Verification of modes of knowing
This section is based on subchapter 4.8 in my 2019 book. Another example of a category error is mode 4 - the empirical-analytical method of orthodox science resulting in objective facts - rising to the modes 3 and 2, i.e. to the methods that seek knowledge about the intellectual and spiritual domains through reason. That is the great problem of psychology and philosophy. When the empirical-analytical method is extended to these domains, the result is often disguised reductionism. Schumacher holds a similar opinion with regard to economics. In economics the emphasis on quantification and modelling has not necessarily led to better results. The theories developed in modes 3 and 2 cannot be verified by empirical-analytical methods. The verification of mode 3 is not empirical, but hermeneutical: knowledge about the intellectual domain can be verified in a community of peers, i.e. persons who interpret this knowledge in an intersubjective manner.
Mode 2 (paradoxical reason) cannot be verified by either empirical or hermeneutical procedures; only by using mode 1 can paradoxical claims be verified. The verification of mode 1 (e.g. via meditation techniques or other techniques for spiritual development) takes place in a community of peers, i.e. persons who practice techniques for development of consciousness and who experience transcendental consciousness personally.
Here the weird remark of Wilber on 'confirmation or rejection by a community of the adequate' in the Introduction of this article is relevant. A community of peers is different from a community of the adequate. Peers are persons who are trained in a certain field and are experts in their field. The word 'peers' does not carry a connotation of moral judgment. The term 'the adequate' however does carry a connotation of moral judgment and should therefore not be used. In combination with Wilber's refusal to respond to critics the term 'the adequate' is unfortunate, at the very least.
We need to distinguish between theory formulation and the practical applications or effects of these theories in everyday life. If we have a theory and can derive testable hypotheses, these can be validated or falsified in a positivist-scientific way, using applied statistics. Even if the theory is still controversial and the underlying theoretical principle unclear, scientific research can be done, as long as the derived hypotheses are testable. In this way evidence-based recommendations or practices can be developed.
In psychology and philosophy one deals with subjective truths in the sense that they are part of the subjective domain, but that does not necessarily imply individual whim or wishful thinking. These truths can be thoroughly tested in a community of peers. In principle, all three domains in Diagram 5 are open to investigation by the scientific method.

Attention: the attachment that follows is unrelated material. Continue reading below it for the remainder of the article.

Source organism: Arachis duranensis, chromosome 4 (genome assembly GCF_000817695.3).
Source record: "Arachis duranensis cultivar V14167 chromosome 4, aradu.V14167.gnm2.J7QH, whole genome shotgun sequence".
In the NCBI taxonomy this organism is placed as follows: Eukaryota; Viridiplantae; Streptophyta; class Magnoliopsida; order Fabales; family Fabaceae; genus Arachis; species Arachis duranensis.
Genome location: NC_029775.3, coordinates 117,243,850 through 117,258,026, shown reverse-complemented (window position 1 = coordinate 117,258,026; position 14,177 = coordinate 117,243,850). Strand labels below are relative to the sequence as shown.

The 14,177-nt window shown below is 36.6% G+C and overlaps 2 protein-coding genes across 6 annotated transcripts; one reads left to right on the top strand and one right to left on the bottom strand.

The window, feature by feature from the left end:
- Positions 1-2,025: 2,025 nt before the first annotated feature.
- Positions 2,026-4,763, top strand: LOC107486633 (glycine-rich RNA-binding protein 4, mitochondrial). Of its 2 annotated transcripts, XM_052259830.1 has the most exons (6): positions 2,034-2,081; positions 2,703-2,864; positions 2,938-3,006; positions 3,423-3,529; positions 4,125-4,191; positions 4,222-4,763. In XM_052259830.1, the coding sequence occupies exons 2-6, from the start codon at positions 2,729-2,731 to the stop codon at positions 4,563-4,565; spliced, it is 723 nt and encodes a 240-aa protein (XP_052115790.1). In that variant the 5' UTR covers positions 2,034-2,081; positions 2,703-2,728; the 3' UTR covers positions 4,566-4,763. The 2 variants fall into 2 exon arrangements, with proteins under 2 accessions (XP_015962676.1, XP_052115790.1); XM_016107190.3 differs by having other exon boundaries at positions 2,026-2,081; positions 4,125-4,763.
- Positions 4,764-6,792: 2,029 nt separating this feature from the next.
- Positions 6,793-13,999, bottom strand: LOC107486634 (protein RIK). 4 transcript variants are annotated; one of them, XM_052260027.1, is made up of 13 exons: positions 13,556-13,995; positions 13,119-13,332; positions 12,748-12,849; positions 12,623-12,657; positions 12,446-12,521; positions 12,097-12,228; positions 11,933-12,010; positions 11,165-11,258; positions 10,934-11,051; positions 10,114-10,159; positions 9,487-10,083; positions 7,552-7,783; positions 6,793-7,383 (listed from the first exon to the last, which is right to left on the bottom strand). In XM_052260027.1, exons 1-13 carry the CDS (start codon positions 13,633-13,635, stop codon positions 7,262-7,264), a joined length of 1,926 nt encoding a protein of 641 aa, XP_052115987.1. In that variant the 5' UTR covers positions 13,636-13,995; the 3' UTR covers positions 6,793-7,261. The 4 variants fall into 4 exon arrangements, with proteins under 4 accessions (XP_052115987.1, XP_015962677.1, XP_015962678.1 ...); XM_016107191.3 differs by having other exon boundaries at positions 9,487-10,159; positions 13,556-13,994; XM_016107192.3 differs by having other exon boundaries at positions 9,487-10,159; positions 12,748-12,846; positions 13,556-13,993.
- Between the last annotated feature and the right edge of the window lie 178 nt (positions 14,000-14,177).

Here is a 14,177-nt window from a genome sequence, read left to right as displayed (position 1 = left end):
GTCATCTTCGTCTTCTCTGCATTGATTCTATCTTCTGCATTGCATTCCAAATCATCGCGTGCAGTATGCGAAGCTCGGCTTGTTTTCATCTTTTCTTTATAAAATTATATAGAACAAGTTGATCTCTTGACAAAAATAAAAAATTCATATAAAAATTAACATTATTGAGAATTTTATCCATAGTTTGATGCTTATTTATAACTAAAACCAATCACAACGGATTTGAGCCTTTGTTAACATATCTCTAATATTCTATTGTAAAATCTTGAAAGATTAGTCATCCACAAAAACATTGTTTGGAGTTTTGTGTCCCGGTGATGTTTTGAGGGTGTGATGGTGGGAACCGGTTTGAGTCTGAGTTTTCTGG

Genuine and bogus knowledge
The scientific method applies to all knowledge claims that are open to experiential validation or refutation, as opposed to non-testable dogmatic proclamations. The domain of transcendental consciousness is also open to experiential disclosure, i.e. spirituality can be tested. Just as mathematical knowledge can be confirmed or refuted by equally trained mathematicians, spiritual knowledge can be verified by equally trained peers, i.e. persons trained in techniques for spiritual development. In orthodox science we accept that we can only duplicate experiments in principle. With regard to acceptance of the theories of atomic physics, for example, “we do not ask that we all have a billion dollar cyclotron in our back garden, but put our faith in … authorities in the field ”. We just believe what the scientists concerned tell us. In fact, it is easier for laymen to verify the possibility of access to higher states of consciousness, and their beneficial effects, than to test the claims of atomic physics.
According to Wilber, there is no real conflict between science and religion, but only a battle between truthful and untruthful knowledge (genuine and bogus knowledge). It is experiential science and religion versus dogmatic science and religion. If science is the study of the material and intellectual domains, and if religion studies the spiritual domain, then the battle between genuine and bogus appears at every level. The general quest for knowledge is characterized by unity-in-diversity: a unity in methodological criteria (experiential modes of knowing resulting in genuine knowledge) that underlies a diversity in objects (domains). A comprehensive approach needs to encompass all modes of knowing, including mode 1.
Scientific research on techniques for spiritual development
With regard to the scientific character of techniques for spiritual development, three criteria can be distinguished. First of all, the inner subjective experiences must be realized in a systematic way and be repeatable. Strictly speaking, no scientific status can be attributed to non-repeatable experiences. Secondly, it concerns experiences of a stable, unchanging and to everyone accessible inner condition, i.e. experiences of transcendental consciousness. This level of consciousness is truly universal, in the sense of always the same for everyone everywhere (however, verbal accounts of this consciousness will differ).
Thirdly, effective methods for spiritual development must transcend their own activity in order to reach the level of transcendental consciousness, where discursive thinking or inner talk gives way to inner silence. A method that does not transcend thought cannot be universal, but will always be subject to the intellectual, emotional, political and other characteristics of individual persons.